We looked at the pyramids on the other side of the mountain (already getting used to them, so no longer completely awestruck), and then wanted to walk back. An elderly Sudanese in the typical white Djellabah picked us up then. We did not understand properly what he said – because he only spoke Arabic and we do not – but figured after a while he wanted to show us the way home. And then we also understood why, because what had earlier looked like a rainstorm coming up over the Nile turned out to be a sandstorm. Not a big one, probably, but big enough that it frequently forced us to stop and stand together, to minimize the effect of the sand blasting us. Even though we all covered our faces, the sand got everywhere. The old guy just used a piece of cardboard he found and got very amused when Anne wanted to cover him with her scarf as well. When we were nearly at the wall surrounding the historic complex, the sandstorm ebbed away and the first drops of real rain started to fall. We stopped at the museum where our white-clad guide washed his mouth with some water from the huge potted jars that stand around everywhere here in Sudan for public access to water. He accepted our thanks laughing, and then we went off for our hostel, still bewildered at our first sandstorm (and happy it had not hit us up on the mountain, as we had thought about climbing up earlier). The rain was a blessing and a curse: It was so hard that the electricity in town was turned off for security reasons – which meant the AC was turned off – but on the other hand it cooled down the air enough to enable us to sleep outside. So we went to bed very-much Sudanese style: using the woven bedstands in the open courtyard, which let the air flow below you and help cool you down in the heat. Lying there and looking up into the night sky, with a gentle breeze above us, was a beautiful way to fall asleep. Unfortunately it started to rain at some stage, so we had to resettle into the dorm (where the AC was on again, so did not matter).
The next morning we went to explore two more sights of Karima, the tombs at Kurru and the Nuri Pyramids. There is a tar road leading nearly directly to both sites, but as our map was veryvery old, we still took the sand track – leading along the Nile, between crumbling Nubian houses, what a sight! The first one was a deserted place with several excavations, but all the tombs were locked, and nobody in sight. But when we were already packing up, a guy came walking up the hill, dangling some keys in his hand. He only could open one of the tombs, but that one was fantastic, even compared to the temple the day before. Two small rooms, filled with nearly perfectly preserved wall paintings, depicting (we guess) the life and after-life journey of the pharaoh. You could even still see some of the colours, like the blue that was used to paint a starry night sky on the vault’s ceiling. The second sight of the day was less exciting, as the Nuri Pyramids are just that, a bunch of not too well preserved, though relatively large pyramids. We only strolled around the place once, and then the sand-filled wind led to our quick departure. When we stopped in Karima to buy food and water for our next days trip to Dongola, we once again got invited to a glass of tea. We were again a bit exhausted by the heat and the ride, but nothing is a better pick-me-up in that weather but a hot, strong, sweet Chai-bi-Nana (black tea with mint). Sitting there and chatting (with hand and feet) with our host, we felt at once relaxed and comforted. Jan concluded the evening by hiking up Jebel Barkal together with Enda, while Anne, who felt a bit flu-ish (due to her brilliant idea of sleeping in a wet shirt the night before, for cooling reasons) rested at the hostel. After a courtyard-cooked dinner of rice, beans and veggie stew, we packed and went to bed.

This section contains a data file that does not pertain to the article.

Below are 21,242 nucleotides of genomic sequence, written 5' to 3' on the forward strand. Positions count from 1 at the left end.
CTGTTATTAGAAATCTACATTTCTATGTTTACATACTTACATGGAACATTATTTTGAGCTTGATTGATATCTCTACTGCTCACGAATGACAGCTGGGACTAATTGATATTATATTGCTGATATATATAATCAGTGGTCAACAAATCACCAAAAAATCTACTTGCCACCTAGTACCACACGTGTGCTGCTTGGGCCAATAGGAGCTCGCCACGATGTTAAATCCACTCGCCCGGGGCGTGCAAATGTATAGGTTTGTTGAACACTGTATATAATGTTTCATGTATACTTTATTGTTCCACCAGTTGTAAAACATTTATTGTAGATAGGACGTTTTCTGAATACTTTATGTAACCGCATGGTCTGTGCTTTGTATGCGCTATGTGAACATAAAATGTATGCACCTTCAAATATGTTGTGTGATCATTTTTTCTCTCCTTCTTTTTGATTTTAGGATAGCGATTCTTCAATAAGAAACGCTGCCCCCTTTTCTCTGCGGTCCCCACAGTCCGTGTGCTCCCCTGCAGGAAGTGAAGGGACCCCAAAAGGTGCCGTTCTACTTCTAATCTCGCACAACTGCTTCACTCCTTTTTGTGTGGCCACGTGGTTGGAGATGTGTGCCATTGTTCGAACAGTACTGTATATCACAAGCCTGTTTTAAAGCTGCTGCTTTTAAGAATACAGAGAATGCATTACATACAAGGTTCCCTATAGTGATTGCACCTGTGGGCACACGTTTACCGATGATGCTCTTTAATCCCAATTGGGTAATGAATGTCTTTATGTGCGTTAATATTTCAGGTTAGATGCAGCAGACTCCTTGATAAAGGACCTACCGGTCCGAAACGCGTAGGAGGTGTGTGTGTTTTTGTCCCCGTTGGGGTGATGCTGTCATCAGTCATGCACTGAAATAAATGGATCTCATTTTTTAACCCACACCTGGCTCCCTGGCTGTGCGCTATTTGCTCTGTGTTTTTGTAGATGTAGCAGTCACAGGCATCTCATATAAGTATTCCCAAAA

*How to use up 17,5 liters in 15 hours:
1 liter lost in the drybag (bottle cap broken)
2 liters for cooking
0,5 liters for washing up / washing face / brushing teeth
6,5 liters each for drinking (and the last liter for drinking during the night and the next morning)